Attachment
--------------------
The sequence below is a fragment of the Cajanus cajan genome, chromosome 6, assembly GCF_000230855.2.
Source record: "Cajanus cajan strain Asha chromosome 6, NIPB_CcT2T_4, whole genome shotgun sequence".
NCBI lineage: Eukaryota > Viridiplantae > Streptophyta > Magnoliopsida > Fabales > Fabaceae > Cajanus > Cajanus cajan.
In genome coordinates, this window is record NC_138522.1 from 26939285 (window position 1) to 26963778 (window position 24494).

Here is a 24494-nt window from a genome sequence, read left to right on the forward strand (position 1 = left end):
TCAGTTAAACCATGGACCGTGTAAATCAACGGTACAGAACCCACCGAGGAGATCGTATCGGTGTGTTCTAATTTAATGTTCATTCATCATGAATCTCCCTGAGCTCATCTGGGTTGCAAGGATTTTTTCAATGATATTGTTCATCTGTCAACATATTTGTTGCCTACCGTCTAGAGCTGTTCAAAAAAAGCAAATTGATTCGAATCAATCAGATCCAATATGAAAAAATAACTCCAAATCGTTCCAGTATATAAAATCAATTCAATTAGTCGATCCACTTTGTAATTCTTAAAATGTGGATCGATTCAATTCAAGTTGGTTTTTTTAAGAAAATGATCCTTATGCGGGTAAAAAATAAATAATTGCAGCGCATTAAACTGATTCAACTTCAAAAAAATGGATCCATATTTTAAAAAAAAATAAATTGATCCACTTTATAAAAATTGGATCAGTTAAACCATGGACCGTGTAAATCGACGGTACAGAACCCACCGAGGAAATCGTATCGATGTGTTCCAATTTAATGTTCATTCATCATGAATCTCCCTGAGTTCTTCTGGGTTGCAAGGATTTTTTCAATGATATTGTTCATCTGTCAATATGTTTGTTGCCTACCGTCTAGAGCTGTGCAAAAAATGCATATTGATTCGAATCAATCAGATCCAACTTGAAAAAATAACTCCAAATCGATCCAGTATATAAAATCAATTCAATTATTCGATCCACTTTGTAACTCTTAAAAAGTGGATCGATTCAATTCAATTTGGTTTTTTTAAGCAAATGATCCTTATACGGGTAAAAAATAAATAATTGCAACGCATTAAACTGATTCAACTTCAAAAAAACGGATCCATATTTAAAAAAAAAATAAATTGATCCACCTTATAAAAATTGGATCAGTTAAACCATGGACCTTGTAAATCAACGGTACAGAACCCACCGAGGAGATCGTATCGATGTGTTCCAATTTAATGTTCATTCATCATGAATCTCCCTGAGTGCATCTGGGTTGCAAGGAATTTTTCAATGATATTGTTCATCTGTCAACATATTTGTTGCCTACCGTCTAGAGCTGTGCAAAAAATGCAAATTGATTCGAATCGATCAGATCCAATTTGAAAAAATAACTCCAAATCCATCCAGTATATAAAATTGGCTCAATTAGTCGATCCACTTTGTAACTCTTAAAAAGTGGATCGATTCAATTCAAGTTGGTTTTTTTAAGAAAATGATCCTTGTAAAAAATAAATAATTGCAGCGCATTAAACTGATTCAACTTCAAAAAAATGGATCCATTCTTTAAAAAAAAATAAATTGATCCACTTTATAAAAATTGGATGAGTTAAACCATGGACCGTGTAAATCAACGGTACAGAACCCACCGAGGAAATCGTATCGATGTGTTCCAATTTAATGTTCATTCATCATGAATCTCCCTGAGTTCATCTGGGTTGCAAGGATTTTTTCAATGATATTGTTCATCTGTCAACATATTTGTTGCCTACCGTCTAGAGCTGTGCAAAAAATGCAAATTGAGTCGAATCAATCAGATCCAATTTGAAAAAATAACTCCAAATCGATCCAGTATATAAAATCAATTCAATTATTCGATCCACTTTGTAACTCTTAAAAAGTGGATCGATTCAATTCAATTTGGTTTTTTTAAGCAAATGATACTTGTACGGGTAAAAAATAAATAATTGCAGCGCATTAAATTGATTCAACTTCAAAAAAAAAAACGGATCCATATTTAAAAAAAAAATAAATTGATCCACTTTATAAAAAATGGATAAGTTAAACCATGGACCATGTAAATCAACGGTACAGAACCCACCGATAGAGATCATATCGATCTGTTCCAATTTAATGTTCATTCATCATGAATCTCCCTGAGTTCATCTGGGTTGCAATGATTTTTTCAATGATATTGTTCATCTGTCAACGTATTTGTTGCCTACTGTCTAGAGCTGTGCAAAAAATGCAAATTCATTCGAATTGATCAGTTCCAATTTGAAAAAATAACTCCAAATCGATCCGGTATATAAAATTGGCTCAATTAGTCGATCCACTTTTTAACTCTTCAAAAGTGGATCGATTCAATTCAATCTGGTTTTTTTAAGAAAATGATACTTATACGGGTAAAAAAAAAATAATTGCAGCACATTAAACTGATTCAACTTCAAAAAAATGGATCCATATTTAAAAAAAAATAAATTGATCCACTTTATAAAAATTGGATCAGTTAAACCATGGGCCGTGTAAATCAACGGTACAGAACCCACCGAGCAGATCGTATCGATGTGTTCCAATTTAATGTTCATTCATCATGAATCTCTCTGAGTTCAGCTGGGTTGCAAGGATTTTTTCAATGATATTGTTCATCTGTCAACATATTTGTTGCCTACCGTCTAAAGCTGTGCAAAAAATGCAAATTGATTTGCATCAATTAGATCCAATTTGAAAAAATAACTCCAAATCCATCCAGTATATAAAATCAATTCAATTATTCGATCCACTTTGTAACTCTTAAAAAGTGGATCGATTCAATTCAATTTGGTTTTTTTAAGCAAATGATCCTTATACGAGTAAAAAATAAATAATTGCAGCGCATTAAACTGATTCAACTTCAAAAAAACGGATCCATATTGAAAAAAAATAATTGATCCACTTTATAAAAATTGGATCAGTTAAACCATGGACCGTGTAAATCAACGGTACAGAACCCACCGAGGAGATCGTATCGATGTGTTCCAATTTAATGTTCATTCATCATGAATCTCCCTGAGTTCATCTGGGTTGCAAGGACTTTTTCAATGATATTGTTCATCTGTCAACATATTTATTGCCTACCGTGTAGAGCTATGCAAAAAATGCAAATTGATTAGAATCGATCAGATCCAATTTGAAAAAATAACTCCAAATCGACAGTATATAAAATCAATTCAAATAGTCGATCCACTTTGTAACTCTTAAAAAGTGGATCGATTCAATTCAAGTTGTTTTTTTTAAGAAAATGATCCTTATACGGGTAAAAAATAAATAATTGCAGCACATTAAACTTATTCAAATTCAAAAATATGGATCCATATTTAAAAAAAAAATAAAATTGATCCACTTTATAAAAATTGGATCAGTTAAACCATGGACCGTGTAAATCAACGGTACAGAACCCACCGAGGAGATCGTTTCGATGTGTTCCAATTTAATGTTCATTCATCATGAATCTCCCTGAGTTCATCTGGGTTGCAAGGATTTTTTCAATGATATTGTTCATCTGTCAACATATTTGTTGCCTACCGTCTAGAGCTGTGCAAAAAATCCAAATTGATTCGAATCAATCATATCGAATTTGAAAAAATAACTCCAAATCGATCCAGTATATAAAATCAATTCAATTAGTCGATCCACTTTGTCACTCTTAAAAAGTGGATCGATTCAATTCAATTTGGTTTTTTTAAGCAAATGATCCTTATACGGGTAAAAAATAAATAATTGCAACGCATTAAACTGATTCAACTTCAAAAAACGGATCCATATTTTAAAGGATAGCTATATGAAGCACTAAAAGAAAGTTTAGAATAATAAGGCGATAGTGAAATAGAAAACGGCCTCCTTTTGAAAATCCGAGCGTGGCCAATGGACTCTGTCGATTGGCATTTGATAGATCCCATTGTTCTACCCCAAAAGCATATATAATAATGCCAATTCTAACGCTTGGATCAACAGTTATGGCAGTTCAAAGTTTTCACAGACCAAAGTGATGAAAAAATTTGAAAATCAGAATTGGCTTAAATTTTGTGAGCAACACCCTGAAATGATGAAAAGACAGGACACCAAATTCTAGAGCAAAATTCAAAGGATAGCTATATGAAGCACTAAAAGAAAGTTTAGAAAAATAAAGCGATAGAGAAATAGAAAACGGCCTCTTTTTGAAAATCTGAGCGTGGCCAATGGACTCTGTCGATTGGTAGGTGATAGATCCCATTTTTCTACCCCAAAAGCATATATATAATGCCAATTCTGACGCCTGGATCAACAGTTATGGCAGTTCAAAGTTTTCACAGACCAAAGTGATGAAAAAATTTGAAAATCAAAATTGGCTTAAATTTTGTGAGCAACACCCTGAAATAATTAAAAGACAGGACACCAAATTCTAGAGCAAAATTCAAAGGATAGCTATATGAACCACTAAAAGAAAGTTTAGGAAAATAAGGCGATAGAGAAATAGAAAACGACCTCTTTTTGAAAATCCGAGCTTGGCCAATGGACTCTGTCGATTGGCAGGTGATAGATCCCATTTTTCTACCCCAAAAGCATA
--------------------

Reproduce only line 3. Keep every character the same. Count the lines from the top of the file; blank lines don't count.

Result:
NCBI lineage: Eukaryota > Viridiplantae > Streptophyta > Magnoliopsida > Fabales > Fabaceae > Cajanus > Cajanus cajan.